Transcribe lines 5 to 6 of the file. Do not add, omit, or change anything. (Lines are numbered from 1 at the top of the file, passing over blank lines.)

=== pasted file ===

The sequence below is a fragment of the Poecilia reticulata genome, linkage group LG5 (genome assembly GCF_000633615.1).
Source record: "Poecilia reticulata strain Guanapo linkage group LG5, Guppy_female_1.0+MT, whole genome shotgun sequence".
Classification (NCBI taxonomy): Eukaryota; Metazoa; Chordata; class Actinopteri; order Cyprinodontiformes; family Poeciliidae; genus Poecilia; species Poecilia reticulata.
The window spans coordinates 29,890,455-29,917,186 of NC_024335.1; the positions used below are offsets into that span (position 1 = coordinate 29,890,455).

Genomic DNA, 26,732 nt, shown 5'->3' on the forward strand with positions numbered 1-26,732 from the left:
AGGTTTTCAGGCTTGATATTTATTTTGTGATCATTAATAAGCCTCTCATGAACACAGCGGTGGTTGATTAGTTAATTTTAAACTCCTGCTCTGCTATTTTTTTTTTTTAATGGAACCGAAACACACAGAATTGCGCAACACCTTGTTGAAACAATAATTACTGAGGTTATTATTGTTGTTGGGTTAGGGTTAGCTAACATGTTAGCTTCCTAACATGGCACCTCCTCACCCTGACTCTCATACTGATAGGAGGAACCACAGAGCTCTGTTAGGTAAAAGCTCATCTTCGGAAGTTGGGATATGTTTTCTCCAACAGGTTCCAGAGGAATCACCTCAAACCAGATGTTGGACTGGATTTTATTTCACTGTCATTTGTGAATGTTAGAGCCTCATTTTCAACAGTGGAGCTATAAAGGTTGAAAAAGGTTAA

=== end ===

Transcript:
Genomic DNA, 26,732 nt, shown 5'->3' on the forward strand with positions numbered 1-26,732 from the left:
AGGTTTTCAGGCTTGATATTTATTTTGTGATCATTAATAAGCCTCTCATGAACACAGCGGTGGTTGATTAGTTAATTTTAAACTCCTGCTCTGCTATTTTTTTTTTTTAATGGAACCGAAACACACAGAATTGCGCAACACCTTGTTGAAACAATAATTACTGAGGTTATTATTGTTGTTGGGTTAGGGTTAGCTAACATGTTAGCTTCCTAACATGGCACCTCCTCACCCTGACTCTCATACTGATAGGAGGAACCACAGAGCTCTGTTAGGTAAAAGCTCATCTTCGGAAGTTGGGATATGTTTTCTCCAACAGGTTCCAGAGGAATCACCTCAAACCAGATGTTGGACTGGATTTTATTTCACTGTCATTTGTGAATGTTAGAGCCTCATTTTCAACAGTGGAGCTATAAAGGTTGAAAAAGGTTAA